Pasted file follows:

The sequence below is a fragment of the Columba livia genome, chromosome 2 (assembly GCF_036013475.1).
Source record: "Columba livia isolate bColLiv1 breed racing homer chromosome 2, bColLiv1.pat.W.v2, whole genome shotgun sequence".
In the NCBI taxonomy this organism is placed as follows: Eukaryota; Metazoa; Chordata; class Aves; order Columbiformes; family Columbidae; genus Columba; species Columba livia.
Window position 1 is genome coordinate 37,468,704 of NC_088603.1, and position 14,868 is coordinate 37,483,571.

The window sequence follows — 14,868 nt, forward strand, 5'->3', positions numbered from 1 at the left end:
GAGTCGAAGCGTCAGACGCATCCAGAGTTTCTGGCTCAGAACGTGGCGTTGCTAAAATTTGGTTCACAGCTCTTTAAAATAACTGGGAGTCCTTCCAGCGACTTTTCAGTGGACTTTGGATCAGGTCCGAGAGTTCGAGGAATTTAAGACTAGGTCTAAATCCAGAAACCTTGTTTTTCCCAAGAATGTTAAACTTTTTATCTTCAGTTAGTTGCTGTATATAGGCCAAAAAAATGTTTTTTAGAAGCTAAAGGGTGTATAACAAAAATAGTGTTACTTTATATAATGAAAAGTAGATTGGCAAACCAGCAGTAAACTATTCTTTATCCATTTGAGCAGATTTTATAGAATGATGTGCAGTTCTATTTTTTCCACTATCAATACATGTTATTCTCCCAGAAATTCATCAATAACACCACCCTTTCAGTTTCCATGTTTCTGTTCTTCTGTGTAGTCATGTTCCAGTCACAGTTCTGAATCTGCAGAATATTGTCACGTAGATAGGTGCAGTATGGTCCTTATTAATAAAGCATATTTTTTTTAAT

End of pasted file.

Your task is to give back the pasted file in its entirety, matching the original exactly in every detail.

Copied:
The sequence below is a fragment of the Columba livia genome, chromosome 2 (assembly GCF_036013475.1).
Source record: "Columba livia isolate bColLiv1 breed racing homer chromosome 2, bColLiv1.pat.W.v2, whole genome shotgun sequence".
In the NCBI taxonomy this organism is placed as follows: Eukaryota; Metazoa; Chordata; class Aves; order Columbiformes; family Columbidae; genus Columba; species Columba livia.
Window position 1 is genome coordinate 37,468,704 of NC_088603.1, and position 14,868 is coordinate 37,483,571.

The window sequence follows — 14,868 nt, forward strand, 5'->3', positions numbered from 1 at the left end:
GAGTCGAAGCGTCAGACGCATCCAGAGTTTCTGGCTCAGAACGTGGCGTTGCTAAAATTTGGTTCACAGCTCTTTAAAATAACTGGGAGTCCTTCCAGCGACTTTTCAGTGGACTTTGGATCAGGTCCGAGAGTTCGAGGAATTTAAGACTAGGTCTAAATCCAGAAACCTTGTTTTTCCCAAGAATGTTAAACTTTTTATCTTCAGTTAGTTGCTGTATATAGGCCAAAAAAATGTTTTTTAGAAGCTAAAGGGTGTATAACAAAAATAGTGTTACTTTATATAATGAAAAGTAGATTGGCAAACCAGCAGTAAACTATTCTTTATCCATTTGAGCAGATTTTATAGAATGATGTGCAGTTCTATTTTTTCCACTATCAATACATGTTATTCTCCCAGAAATTCATCAATAACACCACCCTTTCAGTTTCCATGTTTCTGTTCTTCTGTGTAGTCATGTTCCAGTCACAGTTCTGAATCTGCAGAATATTGTCACGTAGATAGGTGCAGTATGGTCCTTATTAATAAAGCATATTTTTTTTAAT